Sundarban World largest mangrove forestGeneral Description

in #life3 years ago

Sundarban is the biggest mangrove forest in the world. Sundarban is in South West part of Bangladesh, in the district of greater Khulna. India shares a bit of the forest with Bangladesh. The total area is about 38,000 square kilo meters. Sundarban is a large block of littoral forests. The beauty lies in its unique natural surrounding. The Sundarbans are a part of the world's largest delta formed by the rivers Ganges, Brahmaputra and Meghna. Thousands of meandering streams, creeks, rivers and estuaries have enhanced its charm. For miles and miles, the lofty treetops form an unbroken canopy, while nearer the ground, works of high and ebb-tide marked on the soil and tree trunks and the many varieties of the natural mangrove forest have much to offer to an inquisitive visitor.

Sundarban is the natural habitat of the world’s famous Royal Bengal Tiger, spotted deer, crocodiles, jungle fowl, wild boar, lizards and many more. Migratory flock of Siberian ducks flying over thousands of sail boats loaded with timber, Golpata, fuel wood, honey, shell and fish further add to the serene natural beauty of the Sundarban.
In general, the northern boundary and new depositions are characterized by Baen (Avicennia marina , A. alba, A. officinalis ) flanked by foreshore grassland of Oryza coarctata (Dhani grass). Baen is gradually replaced by Gewa (Excoecaria agallocha) and then Goran (Ceriops spp.). The southern and eastern associates include Garjan (Rhizophora spp.), Kankra (Bruguiera spp.), and few patches of Sundari (Heritiera fomes) . Hental forest exists in relatively high land and compact soil. Dhundul
, Passur (Xylocarpus mekongensis) and Nipa fruticans (Golpata) palm swamps are extremely limited.

The Sundarban Reserved Forest (SRF), occupying an area of around 6,017 square kilometres or 600,000 hectares, represents 51 percent of the total reserved forest area of Bangladesh and as such forms a rich and diverse ecosystem with potential for sustainable natural resource management. Man has exploited the Sundarban for centuries but the forest was not given Reserve status by the Forestry Department until 1875.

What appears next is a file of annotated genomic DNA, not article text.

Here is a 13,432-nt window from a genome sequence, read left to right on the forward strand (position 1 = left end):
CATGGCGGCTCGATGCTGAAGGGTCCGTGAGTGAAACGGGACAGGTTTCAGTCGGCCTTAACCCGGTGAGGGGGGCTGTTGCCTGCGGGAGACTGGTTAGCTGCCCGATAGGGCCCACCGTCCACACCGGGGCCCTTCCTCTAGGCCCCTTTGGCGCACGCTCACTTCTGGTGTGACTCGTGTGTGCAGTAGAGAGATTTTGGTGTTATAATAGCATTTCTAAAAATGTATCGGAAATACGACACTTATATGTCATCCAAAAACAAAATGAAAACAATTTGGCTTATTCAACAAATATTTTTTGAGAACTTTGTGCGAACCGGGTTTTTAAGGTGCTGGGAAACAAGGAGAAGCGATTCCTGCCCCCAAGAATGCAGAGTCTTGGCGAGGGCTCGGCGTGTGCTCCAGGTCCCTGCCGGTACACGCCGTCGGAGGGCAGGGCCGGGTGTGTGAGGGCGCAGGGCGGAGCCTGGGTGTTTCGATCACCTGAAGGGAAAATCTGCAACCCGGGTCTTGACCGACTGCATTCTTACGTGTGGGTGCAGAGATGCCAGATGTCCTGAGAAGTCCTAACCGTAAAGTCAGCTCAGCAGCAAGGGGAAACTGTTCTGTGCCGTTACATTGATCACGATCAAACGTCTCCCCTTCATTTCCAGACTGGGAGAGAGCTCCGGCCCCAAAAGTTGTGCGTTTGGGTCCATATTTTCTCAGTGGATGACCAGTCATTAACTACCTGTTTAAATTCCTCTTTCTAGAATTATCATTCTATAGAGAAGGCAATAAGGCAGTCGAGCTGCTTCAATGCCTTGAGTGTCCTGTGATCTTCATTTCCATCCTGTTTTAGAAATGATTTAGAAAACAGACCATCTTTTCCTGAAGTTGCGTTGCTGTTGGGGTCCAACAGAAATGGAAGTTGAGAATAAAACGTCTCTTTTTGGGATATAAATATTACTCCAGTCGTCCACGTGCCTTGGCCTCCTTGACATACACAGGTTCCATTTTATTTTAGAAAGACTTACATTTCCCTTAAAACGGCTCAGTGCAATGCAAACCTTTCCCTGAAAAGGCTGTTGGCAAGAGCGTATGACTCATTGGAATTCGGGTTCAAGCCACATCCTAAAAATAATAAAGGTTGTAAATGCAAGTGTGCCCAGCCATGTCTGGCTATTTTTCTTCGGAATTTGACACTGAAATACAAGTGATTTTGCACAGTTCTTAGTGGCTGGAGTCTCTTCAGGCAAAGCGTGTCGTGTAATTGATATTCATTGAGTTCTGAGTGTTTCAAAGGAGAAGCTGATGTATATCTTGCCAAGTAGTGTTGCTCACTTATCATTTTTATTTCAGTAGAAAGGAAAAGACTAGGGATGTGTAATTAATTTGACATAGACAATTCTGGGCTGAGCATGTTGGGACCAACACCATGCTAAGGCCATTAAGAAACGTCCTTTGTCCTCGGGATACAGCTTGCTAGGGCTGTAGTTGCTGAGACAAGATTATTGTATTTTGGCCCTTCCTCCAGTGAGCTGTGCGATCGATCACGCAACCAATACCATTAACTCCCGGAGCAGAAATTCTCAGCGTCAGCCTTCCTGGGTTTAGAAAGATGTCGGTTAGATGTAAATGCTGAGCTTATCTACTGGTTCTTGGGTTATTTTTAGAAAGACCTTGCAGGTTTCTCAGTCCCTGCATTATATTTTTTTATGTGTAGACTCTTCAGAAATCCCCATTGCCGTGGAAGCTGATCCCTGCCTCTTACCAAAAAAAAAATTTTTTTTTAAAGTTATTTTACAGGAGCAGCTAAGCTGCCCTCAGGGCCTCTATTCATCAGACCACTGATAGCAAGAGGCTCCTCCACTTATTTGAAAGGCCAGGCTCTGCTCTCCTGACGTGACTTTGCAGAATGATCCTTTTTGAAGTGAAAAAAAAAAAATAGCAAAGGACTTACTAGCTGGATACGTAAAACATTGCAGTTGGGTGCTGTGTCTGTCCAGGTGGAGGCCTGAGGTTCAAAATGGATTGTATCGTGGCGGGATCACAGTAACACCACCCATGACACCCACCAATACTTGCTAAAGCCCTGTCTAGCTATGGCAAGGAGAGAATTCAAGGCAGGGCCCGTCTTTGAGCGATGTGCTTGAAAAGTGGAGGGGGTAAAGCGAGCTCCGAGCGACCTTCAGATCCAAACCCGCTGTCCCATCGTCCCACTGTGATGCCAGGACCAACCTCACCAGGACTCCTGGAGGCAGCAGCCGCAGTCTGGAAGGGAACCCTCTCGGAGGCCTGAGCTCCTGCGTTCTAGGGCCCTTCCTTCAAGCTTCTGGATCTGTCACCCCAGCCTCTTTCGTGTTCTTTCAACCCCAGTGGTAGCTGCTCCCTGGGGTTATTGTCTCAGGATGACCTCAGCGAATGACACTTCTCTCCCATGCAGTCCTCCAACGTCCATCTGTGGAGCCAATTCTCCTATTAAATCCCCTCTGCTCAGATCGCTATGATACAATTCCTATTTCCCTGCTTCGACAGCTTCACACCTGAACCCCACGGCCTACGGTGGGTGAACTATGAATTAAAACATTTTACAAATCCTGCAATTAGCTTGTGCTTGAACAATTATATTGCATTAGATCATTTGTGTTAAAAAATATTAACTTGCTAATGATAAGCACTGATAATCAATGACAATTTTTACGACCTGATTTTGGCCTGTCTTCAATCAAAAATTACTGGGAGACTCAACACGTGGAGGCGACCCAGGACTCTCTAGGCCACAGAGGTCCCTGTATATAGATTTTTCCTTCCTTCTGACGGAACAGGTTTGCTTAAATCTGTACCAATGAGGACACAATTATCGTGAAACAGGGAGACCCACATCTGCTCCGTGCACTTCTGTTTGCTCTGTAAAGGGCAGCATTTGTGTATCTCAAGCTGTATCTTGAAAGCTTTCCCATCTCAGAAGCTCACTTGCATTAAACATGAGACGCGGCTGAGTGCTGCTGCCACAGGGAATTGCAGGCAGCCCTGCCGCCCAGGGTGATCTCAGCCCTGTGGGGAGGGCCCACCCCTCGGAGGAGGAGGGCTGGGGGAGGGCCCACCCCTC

managed the forest and other natural resources of the SRF through adherence to management plans which it prepares at regular intervals.Early management simply concentrated on revenue collection and the enforcement of felling rules to reduce overcutting, particularly in the eastern portion. The first real professional forest management planning was introduced in the SRF in the early 1900s with the introduction of the Curtis Working Plan.
However, more recently forest resource management has shifted to increase emphasis upon environmental and socio-economic issues.
The following table presents the fractions represented by forest and other land types in the Sundarban.
Famous spots

The main tourist point is Hiron Point (Nilkamal) for watching tiger, deer, monkey, crocodiles, birds and natural beauty. Katka is for watching deer, tiger, crocodiles, varieties of birds and monkey. Morning and evening symphony of wild fowls. Vast expanse of grassy meadows running from Katka to Kachikhali (Tiger Point) provide opportunities for wild tracking. Tin Kona Island for tiger and deer. Dublar Char (Island) for fishermen. It is a beautiful island where herds of spotted deer are often seen to graze. Here land and water meet in many novel fashions, Wildlife presents many a spectacle. No wonder, you may come across a Royal Bengal Tiger swimming across the streams or the crocodiles basking on the river banks. With the approach of the evening herds of deer make for the darkling glades where boisterous monkeys shower Keora leaves from above for sumptuous meal for the former. For the botanist, the love of nature, the poet and the painter this land provides a variety of wonder for which they all crave.


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